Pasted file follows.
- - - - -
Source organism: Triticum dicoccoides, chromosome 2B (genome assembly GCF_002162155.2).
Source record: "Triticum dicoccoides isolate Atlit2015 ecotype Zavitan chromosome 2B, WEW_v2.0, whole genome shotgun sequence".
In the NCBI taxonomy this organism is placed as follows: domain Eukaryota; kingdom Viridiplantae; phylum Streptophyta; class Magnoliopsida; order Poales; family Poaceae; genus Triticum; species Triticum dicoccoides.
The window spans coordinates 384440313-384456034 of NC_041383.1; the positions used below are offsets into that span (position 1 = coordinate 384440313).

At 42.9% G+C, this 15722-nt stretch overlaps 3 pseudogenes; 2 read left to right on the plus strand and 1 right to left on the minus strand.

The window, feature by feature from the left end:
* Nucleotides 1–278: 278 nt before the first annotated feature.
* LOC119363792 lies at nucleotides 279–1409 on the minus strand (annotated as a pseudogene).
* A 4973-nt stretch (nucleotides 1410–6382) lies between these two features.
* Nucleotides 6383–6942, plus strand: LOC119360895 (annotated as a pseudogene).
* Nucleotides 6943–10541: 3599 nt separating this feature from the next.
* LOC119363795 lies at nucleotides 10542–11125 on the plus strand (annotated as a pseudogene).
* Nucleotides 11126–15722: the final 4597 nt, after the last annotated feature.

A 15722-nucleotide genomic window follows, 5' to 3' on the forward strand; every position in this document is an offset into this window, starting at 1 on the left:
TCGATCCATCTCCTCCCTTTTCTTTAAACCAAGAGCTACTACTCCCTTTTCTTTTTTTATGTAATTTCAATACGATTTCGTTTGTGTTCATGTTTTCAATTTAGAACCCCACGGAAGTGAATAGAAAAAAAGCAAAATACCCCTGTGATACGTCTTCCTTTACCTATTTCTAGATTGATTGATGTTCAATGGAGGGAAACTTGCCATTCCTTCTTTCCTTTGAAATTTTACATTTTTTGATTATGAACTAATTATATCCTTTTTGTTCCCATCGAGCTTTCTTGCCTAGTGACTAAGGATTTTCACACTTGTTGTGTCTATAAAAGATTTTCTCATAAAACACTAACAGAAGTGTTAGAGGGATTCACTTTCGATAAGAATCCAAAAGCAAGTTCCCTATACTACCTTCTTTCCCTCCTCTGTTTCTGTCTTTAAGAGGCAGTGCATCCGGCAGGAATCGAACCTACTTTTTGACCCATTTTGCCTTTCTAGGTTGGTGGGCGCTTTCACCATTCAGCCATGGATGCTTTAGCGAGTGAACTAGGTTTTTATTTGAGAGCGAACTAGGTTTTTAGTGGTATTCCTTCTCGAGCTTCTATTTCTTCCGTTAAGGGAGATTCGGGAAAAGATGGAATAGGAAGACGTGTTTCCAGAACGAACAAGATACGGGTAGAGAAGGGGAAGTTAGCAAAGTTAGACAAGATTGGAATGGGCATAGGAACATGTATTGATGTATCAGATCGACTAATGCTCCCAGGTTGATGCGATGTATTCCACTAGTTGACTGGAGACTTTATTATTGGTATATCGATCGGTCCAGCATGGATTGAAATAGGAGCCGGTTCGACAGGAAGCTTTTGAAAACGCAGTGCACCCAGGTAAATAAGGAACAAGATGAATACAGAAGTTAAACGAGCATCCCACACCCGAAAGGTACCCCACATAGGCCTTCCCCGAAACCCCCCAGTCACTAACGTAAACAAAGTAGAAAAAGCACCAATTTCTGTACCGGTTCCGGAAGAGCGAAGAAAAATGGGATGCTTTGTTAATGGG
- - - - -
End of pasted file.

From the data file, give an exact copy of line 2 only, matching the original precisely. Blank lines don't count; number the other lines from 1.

Source record: "Triticum dicoccoides isolate Atlit2015 ecotype Zavitan chromosome 2B, WEW_v2.0, whole genome shotgun sequence".